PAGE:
- Create a great local Puppet development environment with Docker Machine, or the recent Docker for Mac and Windows beta. This can make it much easier to test a new version of Puppet, experiment with the recent PQL release, or build something against the PuppetDB API.
Note that this isn’t about using Puppet to build Docker images, or running Puppet inside existing containers to manage or modify them. If, however, you’re interested in either of these areas, let us know in the comments; we have more work coming along.
What Is Available Today?
Today we’re releasing a number of images to Docker Hub under the Puppet namespace. These include:
All of the Dockerfiles, and the accompanying build tools and tests, can be found in the Puppet-in-Docker repository. Please do open issues or pull requests with your improvements, issues or suggestions. One reason for releasing images ourselves is to encourage collaboration.
Releasing new software without providing examples of how to use it is never a good idea, so we have a separate repository of Puppet-in-Docker examples. So far, we have examples showing how Puppet in Docker enables running Puppet on VMware Photon OS, Red Hat CentOS Atomic and on CoreOS. Also, how to stand up a Puppet infrastructure using Docker Compose. We’ll be adding more examples as time permits; again, please open issues or send pull requests if you have suggestions or ideas.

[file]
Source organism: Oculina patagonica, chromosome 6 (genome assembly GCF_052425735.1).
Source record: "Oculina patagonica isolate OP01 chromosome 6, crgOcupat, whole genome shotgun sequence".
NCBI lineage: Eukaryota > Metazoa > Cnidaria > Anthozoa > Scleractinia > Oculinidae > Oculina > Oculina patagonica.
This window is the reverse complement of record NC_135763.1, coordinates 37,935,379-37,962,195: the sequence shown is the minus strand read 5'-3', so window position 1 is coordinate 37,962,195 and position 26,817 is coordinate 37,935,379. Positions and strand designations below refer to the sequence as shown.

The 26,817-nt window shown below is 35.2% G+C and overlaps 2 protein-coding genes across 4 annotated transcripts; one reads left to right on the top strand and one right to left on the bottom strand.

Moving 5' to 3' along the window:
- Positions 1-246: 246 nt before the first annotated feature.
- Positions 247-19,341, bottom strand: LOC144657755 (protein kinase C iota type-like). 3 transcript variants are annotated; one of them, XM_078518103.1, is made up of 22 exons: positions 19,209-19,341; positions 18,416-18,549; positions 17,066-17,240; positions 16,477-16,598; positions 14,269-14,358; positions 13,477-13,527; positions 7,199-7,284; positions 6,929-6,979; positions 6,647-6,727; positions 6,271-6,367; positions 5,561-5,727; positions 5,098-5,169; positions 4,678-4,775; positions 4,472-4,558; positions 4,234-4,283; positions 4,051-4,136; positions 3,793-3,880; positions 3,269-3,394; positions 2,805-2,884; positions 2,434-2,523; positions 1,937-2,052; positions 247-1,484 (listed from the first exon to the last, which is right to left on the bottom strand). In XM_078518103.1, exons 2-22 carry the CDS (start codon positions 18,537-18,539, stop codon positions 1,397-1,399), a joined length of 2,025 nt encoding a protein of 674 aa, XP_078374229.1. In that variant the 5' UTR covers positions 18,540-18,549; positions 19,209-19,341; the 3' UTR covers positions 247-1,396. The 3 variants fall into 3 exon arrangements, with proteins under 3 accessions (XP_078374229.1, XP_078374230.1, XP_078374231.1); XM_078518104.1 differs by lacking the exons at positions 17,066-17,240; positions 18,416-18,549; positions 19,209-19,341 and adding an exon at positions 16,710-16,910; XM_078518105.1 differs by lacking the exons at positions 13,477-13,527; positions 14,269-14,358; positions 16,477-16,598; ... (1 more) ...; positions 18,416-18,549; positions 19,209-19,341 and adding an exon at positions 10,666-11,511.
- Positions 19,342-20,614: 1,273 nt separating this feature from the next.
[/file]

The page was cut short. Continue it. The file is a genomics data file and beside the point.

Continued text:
The above Puppet-in-Docker repository contains a number of examples, but since this is a new way of running Puppet, it’s useful to include a few simple examples here. The following assumes you already have Docker installed and running on your machine.
First, let’s create a simple Docker network. We’re using the latest network and service discovery features in Docker 1.11 here, but you could use explicit links in older versions if needed.
docker network create puppet
With the network created, let’s launch an instance of Puppet Server:
docker run --net puppet --name puppet --hostname puppet puppet/puppetserver-standalone
And finally, let’s run a simple agent.
docker run --net puppet puppet/puppet-agent-alpine
You should see quite verbose output from both of the containers, showing the agent-master connection and a summary of the agent run. This isn’t a very useful example, in that the container will launch, connect to the Puppet Server, apply any required changes and then terminate. But it does demonstrate the basic agent-master connectivity in a Hello World fashion. See the Puppet-in-Docker examples for more useful demonstrations (including modifying the host from within a container, and spinning up a full Puppet Server/PuppetDB stack).